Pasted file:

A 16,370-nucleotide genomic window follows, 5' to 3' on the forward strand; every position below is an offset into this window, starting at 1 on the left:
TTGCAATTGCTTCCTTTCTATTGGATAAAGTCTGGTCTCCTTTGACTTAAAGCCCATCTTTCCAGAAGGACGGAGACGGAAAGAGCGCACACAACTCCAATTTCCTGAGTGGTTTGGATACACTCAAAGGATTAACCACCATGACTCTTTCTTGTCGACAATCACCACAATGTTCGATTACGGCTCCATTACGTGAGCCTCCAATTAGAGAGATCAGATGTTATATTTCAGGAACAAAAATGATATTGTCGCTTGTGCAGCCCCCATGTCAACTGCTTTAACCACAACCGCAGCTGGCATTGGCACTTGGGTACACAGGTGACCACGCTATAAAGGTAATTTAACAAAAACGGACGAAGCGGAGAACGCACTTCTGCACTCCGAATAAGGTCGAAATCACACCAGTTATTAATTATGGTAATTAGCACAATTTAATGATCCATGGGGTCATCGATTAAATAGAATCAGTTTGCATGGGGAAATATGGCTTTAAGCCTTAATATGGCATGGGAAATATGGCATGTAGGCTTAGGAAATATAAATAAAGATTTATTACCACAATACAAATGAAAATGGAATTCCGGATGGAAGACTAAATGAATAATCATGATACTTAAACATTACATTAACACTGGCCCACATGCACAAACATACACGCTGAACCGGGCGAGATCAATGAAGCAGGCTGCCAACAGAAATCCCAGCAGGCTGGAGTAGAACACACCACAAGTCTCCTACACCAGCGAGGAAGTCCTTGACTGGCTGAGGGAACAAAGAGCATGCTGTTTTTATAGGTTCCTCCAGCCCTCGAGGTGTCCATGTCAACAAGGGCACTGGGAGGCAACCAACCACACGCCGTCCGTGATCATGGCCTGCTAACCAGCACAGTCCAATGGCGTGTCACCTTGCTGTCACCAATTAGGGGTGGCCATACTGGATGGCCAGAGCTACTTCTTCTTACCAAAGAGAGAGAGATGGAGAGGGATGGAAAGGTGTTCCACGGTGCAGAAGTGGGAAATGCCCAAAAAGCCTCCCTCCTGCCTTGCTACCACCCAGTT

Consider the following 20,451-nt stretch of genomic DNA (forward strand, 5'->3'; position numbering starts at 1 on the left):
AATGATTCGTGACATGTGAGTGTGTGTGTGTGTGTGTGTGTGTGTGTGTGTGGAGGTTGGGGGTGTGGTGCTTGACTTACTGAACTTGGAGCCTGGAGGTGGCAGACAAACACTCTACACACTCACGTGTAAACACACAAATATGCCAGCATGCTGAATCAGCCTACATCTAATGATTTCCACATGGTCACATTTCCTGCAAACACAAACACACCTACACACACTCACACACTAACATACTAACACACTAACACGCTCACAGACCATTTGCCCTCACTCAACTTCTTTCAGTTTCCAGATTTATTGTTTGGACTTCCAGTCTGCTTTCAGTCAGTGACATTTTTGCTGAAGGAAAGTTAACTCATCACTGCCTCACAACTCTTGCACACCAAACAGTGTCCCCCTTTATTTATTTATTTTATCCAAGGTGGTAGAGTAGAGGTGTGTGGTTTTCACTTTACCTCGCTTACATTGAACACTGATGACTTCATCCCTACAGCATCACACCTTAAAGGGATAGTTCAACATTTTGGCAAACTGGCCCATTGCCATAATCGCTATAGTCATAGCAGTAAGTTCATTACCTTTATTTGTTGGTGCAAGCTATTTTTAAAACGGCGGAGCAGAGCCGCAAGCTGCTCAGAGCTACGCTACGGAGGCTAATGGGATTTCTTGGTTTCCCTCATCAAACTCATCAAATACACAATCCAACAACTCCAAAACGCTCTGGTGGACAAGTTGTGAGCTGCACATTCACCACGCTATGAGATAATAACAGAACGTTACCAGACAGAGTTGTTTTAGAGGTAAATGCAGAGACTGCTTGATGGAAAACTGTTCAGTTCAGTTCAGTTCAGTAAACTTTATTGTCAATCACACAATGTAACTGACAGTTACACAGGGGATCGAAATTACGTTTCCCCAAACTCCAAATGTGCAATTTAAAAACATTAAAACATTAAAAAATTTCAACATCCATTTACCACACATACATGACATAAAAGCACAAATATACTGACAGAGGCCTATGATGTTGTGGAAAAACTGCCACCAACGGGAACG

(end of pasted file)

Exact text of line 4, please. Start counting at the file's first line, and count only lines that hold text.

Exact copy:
AATGATTCGTGACATGTGAGTGTGTGTGTGTGTGTGTGTGTGTGTGTGTGTGGAGGTTGGGGGTGTGGTGCTTGACTTACTGAACTTGGAGCCTGGAGGTGGCAGACAAACACTCTACACACTCACGTGTAAACACACAAATATGCCAGCATGCTGAATCAGCCTACATCTAATGATTTCCACATGGTCACATTTCCTGCAAACACAAACACACCTACACACACTCACACACTAACATACTAACACACTAACACGCTCACAGACCATTTGCCCTCACTCAACTTCTTTCAGTTTCCAGATTTATTGTTTGGACTTCCAGTCTGCTTTCAGTCAGTGACATTTTTGCTGAAGGAAAGTTAACTCATCACTGCCTCACAACTCTTGCACACCAAACAGTGTCCCCCTTTATTTATTTATTTTATCCAAGGTGGTAGAGTAGAGGTGTGTGGTTTTCACTTTACCTCGCTTACATTGAACACTGATGACTTCATCCCTACAGCATCACACCTTAAAGGGATAGTTCAACATTTTGGCAAACTGGCCCATTGCCATAATCGCTATAGTCATAGCAGTAAGTTCATTACCTTTATTTGTTGGTGCAAGCTATTTTTAAAACGGCGGAGCAGAGCCGCAAGCTGCTCAGAGCTACGCTACGGAGGCTAATGGGATTTCTTGGTTTCCCTCATCAAACTCATCAAATACACAATCCAACAACTCCAAAACGCTCTGGTGGACAAGTTGTGAGCTGCACATTCACCACGCTATGAGATAATAACAGAACGTTACCAGACAGAGTTGTTTTAGAGGTAAATGCAGAGACTGCTTGATGGAAAACTGTTCAGTTCAGTTCAGTTCAGTAAACTTTATTGTCAATCACACAATGTAACTGACAGTTACACAGGGGATCGAAATTACGTTTCCCCAAACTCCAAATGTGCAATTTAAAAACATTAAAACATTAAAAAATTTCAACATCCATTTACCACACATACATGACATAAAAGCACAAATATACTGACAGAGGCCTATGATGTTGTGGAAAAACTGCCACCAACGGGAACG